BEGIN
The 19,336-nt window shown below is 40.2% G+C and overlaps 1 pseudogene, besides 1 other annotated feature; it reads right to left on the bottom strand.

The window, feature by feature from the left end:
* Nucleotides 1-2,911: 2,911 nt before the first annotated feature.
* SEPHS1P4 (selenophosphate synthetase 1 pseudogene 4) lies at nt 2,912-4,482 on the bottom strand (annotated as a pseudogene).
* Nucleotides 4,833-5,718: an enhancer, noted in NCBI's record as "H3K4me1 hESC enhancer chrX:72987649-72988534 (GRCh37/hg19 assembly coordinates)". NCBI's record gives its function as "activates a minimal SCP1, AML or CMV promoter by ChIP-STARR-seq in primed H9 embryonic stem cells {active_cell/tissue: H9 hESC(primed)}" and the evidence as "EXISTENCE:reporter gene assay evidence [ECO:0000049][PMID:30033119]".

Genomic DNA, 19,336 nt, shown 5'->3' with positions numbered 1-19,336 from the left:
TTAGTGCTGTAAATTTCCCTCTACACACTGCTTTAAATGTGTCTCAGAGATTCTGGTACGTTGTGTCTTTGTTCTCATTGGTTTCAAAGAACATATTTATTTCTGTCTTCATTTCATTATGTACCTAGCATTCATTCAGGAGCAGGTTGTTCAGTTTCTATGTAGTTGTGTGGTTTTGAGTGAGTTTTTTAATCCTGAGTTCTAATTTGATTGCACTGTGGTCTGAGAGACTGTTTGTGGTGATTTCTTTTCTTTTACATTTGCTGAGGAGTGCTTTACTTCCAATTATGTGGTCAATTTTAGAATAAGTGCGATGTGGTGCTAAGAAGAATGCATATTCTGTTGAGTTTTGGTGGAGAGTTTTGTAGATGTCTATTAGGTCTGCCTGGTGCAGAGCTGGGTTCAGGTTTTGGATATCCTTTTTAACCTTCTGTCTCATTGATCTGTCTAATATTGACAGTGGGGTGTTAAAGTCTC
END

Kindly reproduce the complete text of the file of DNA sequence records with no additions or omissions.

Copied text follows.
The 19,336-nt window shown below is 40.2% G+C and overlaps 1 pseudogene, besides 1 other annotated feature; it reads right to left on the bottom strand.

The window, feature by feature from the left end:
* Nucleotides 1-2,911: 2,911 nt before the first annotated feature.
* SEPHS1P4 (selenophosphate synthetase 1 pseudogene 4) lies at nt 2,912-4,482 on the bottom strand (annotated as a pseudogene).
* Nucleotides 4,833-5,718: an enhancer, noted in NCBI's record as "H3K4me1 hESC enhancer chrX:72987649-72988534 (GRCh37/hg19 assembly coordinates)". NCBI's record gives its function as "activates a minimal SCP1, AML or CMV promoter by ChIP-STARR-seq in primed H9 embryonic stem cells {active_cell/tissue: H9 hESC(primed)}" and the evidence as "EXISTENCE:reporter gene assay evidence [ECO:0000049][PMID:30033119]".

Genomic DNA, 19,336 nt, shown 5'->3' with positions numbered 1-19,336 from the left:
TTAGTGCTGTAAATTTCCCTCTACACACTGCTTTAAATGTGTCTCAGAGATTCTGGTACGTTGTGTCTTTGTTCTCATTGGTTTCAAAGAACATATTTATTTCTGTCTTCATTTCATTATGTACCTAGCATTCATTCAGGAGCAGGTTGTTCAGTTTCTATGTAGTTGTGTGGTTTTGAGTGAGTTTTTTAATCCTGAGTTCTAATTTGATTGCACTGTGGTCTGAGAGACTGTTTGTGGTGATTTCTTTTCTTTTACATTTGCTGAGGAGTGCTTTACTTCCAATTATGTGGTCAATTTTAGAATAAGTGCGATGTGGTGCTAAGAAGAATGCATATTCTGTTGAGTTTTGGTGGAGAGTTTTGTAGATGTCTATTAGGTCTGCCTGGTGCAGAGCTGGGTTCAGGTTTTGGATATCCTTTTTAACCTTCTGTCTCATTGATCTGTCTAATATTGACAGTGGGGTGTTAAAGTCTC